Mentorship is a relationship in which a more competent, experienced or knowledgeable person trains a new hire so that he develops the right skills and temperament to excel at the new job. It is a training program involving a new hire and a mentor where the new hire shadows his or her mentor to learn new aspects related to the job and organization. The mentor may be older or younger than the person being mentored, but he or she must have a certain area of expertise. It is a learning and development partnership between someone with vast experience and someone who wants to learn.
Onboarding is an important step in the recruitment process. As new hires makes the shift from a candidate to employee, the decisions the organisation undertakes during the initial phase can set the foundation for a long association with the company. Research show that a strategic new hire onboarding process leads to higher job satisfaction, employee engagement and retention, organisational commitment, decreased turnover, and better performance.
Most companies don’t take onboarding seriously. A common mistake that Organisations make is to treat onboarding as single event in which the new hires fill out forms and sit in orientation classes. Instead, onboarding should be a year long process where new hires are actively involved in the organisation and its culture and processes. One of the best ways to do this is by scheduling a mentorship program where the company can map new hires with senior employees, ensuring they become focused, motivated and productive from the beginning.
Benefits of customized mentoring program for new hires are many, we list out a few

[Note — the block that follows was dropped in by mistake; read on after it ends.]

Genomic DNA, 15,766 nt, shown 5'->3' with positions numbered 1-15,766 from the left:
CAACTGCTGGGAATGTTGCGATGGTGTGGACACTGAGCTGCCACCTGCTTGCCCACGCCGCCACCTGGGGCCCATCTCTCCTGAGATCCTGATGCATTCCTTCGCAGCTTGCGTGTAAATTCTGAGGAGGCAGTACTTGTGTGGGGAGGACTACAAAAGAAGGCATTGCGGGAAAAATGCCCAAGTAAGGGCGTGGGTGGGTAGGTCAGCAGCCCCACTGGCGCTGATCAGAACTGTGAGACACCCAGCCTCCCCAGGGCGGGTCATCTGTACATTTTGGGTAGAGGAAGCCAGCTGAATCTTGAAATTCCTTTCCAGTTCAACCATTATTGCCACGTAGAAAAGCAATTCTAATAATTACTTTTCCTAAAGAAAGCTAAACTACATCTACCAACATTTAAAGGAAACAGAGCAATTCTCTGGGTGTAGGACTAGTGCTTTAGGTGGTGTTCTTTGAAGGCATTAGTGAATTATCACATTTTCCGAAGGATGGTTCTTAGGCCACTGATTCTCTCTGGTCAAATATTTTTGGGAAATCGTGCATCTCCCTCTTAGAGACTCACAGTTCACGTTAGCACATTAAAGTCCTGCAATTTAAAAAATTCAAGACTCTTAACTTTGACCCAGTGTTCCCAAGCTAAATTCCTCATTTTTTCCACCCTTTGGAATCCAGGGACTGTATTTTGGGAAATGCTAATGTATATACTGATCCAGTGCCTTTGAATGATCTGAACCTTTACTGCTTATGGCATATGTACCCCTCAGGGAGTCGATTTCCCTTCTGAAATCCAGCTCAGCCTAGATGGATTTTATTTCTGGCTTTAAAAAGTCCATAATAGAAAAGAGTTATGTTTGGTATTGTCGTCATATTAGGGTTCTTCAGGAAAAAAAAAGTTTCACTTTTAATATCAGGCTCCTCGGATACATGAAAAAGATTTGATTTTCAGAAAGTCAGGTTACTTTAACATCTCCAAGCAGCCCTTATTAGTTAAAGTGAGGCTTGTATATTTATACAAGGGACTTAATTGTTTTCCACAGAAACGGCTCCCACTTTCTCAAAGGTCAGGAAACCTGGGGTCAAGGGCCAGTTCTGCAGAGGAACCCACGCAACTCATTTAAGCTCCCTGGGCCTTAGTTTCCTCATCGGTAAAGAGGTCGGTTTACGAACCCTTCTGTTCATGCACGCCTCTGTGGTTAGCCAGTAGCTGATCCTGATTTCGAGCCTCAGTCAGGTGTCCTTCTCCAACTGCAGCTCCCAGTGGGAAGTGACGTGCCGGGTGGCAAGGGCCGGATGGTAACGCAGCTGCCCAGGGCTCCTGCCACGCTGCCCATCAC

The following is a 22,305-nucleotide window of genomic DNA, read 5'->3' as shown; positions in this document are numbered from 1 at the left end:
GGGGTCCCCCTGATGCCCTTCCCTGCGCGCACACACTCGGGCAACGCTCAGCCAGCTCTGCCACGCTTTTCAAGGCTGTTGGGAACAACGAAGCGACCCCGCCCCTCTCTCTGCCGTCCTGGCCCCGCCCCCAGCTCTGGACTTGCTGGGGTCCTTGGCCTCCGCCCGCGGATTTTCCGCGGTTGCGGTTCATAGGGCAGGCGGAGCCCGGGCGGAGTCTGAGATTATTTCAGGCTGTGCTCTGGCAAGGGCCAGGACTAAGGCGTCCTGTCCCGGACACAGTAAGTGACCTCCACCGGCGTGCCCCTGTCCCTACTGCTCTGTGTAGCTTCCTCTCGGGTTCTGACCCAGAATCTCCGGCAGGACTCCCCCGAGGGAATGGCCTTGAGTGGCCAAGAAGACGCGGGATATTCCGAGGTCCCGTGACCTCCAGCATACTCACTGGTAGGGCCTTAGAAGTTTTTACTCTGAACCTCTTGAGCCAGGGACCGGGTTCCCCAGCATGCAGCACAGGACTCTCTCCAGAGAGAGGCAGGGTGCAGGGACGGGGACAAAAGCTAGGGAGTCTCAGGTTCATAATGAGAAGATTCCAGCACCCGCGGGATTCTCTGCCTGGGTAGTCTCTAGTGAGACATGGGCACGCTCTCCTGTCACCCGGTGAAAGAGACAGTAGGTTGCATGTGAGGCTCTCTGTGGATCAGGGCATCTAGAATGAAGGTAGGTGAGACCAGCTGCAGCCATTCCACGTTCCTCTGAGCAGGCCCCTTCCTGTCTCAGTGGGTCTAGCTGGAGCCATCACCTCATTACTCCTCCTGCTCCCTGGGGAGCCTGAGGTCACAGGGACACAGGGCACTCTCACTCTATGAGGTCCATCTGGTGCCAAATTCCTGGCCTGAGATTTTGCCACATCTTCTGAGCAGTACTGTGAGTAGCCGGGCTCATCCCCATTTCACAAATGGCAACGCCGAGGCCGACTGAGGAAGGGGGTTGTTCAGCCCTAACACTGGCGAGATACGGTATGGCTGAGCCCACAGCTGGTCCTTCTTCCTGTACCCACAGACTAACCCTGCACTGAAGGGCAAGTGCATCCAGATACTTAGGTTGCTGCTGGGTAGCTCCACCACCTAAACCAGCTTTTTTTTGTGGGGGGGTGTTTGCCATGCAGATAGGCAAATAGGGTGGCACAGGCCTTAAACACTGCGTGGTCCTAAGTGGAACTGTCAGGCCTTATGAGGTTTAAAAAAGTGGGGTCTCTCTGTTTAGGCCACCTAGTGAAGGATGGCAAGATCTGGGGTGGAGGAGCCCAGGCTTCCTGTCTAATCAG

- Knowledge Transfer
A mentorship program ensures that the new hire has all the necessary access and information to understanding and contributing in his job. These include organizational charts, login details, key contact information, technical training for specific business systems. Companies offer training on the company, its vision and mission, its ethics and culture. Certain companies also provide insight into company specific nuances, technical or otherwise, acronyms and terminologies.
- Role Clarity
This relates to how well a new employee has understood and comprehended his role and the expectations of the organization. Role clarity and specific key performance indicators help set the related expectations, and boost self-efficacy. This directly impacts loyalty, engagement and retention. If roles and expectations are left ambiguous, performance and confidence would quickly slide. In fact, a study of employees in the United States and United Kingdom found that businesses lose an estimated $37 billion each year as a result of employees not understanding their jobs. Therefore, role clarity is a good indication of how well-adjusted a new employee is. Setting KPIs also aid in giving new hires an understanding of their role and contribution to the specific department and the organization as a whole. KPIs also help provide training and development opportunities for the employee to develop and broaden their skill set.
- Understanding Organizational Culture
This entails providing employees with a sense of the organizational norms, both formal and informal. Helping new employees understand the nuances of a company’s unique culture, and steering them to find their own place within the system is essential. The mission and the vision of the company, its values, its ethics, its unique style and language and even the office jokes, are all important for a new hire to quickly integrate into the organization. A new hire often carries previous baggage which is a set of attitudes, norms and experiences that is derived from previous workplace. This baggage can be detrimental and mentoring helps get rid of this so that the new hire can start afresh.
- Career development